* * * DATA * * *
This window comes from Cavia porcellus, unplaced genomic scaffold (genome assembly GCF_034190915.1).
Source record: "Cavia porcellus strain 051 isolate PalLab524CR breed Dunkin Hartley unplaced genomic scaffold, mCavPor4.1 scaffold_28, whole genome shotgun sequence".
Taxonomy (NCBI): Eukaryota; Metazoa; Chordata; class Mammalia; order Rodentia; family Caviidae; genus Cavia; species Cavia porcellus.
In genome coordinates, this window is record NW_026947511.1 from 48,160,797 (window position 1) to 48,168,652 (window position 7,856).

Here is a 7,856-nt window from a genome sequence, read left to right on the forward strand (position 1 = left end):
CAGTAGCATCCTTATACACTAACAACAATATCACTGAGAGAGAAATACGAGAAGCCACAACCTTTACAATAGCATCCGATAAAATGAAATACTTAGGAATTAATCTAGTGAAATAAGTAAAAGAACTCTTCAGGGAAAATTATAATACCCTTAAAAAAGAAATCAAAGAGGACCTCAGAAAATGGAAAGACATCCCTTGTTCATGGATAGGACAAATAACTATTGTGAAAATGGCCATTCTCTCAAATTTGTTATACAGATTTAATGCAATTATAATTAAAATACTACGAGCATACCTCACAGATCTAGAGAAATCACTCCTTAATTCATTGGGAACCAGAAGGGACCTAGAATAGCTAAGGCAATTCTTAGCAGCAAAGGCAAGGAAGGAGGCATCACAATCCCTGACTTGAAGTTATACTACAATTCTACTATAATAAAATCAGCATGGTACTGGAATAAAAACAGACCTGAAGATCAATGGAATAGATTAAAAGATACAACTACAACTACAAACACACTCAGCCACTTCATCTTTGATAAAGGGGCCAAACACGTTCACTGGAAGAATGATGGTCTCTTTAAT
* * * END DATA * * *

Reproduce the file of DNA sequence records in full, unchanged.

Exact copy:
This window comes from Cavia porcellus, unplaced genomic scaffold (genome assembly GCF_034190915.1).
Source record: "Cavia porcellus strain 051 isolate PalLab524CR breed Dunkin Hartley unplaced genomic scaffold, mCavPor4.1 scaffold_28, whole genome shotgun sequence".
Taxonomy (NCBI): Eukaryota; Metazoa; Chordata; class Mammalia; order Rodentia; family Caviidae; genus Cavia; species Cavia porcellus.
In genome coordinates, this window is record NW_026947511.1 from 48,160,797 (window position 1) to 48,168,652 (window position 7,856).

Here is a 7,856-nt window from a genome sequence, read left to right on the forward strand (position 1 = left end):
CAGTAGCATCCTTATACACTAACAACAATATCACTGAGAGAGAAATACGAGAAGCCACAACCTTTACAATAGCATCCGATAAAATGAAATACTTAGGAATTAATCTAGTGAAATAAGTAAAAGAACTCTTCAGGGAAAATTATAATACCCTTAAAAAAGAAATCAAAGAGGACCTCAGAAAATGGAAAGACATCCCTTGTTCATGGATAGGACAAATAACTATTGTGAAAATGGCCATTCTCTCAAATTTGTTATACAGATTTAATGCAATTATAATTAAAATACTACGAGCATACCTCACAGATCTAGAGAAATCACTCCTTAATTCATTGGGAACCAGAAGGGACCTAGAATAGCTAAGGCAATTCTTAGCAGCAAAGGCAAGGAAGGAGGCATCACAATCCCTGACTTGAAGTTATACTACAATTCTACTATAATAAAATCAGCATGGTACTGGAATAAAAACAGACCTGAAGATCAATGGAATAGATTAAAAGATACAACTACAACTACAAACACACTCAGCCACTTCATCTTTGATAAAGGGGCCAAACACGTTCACTGGAAGAATGATGGTCTCTTTAAT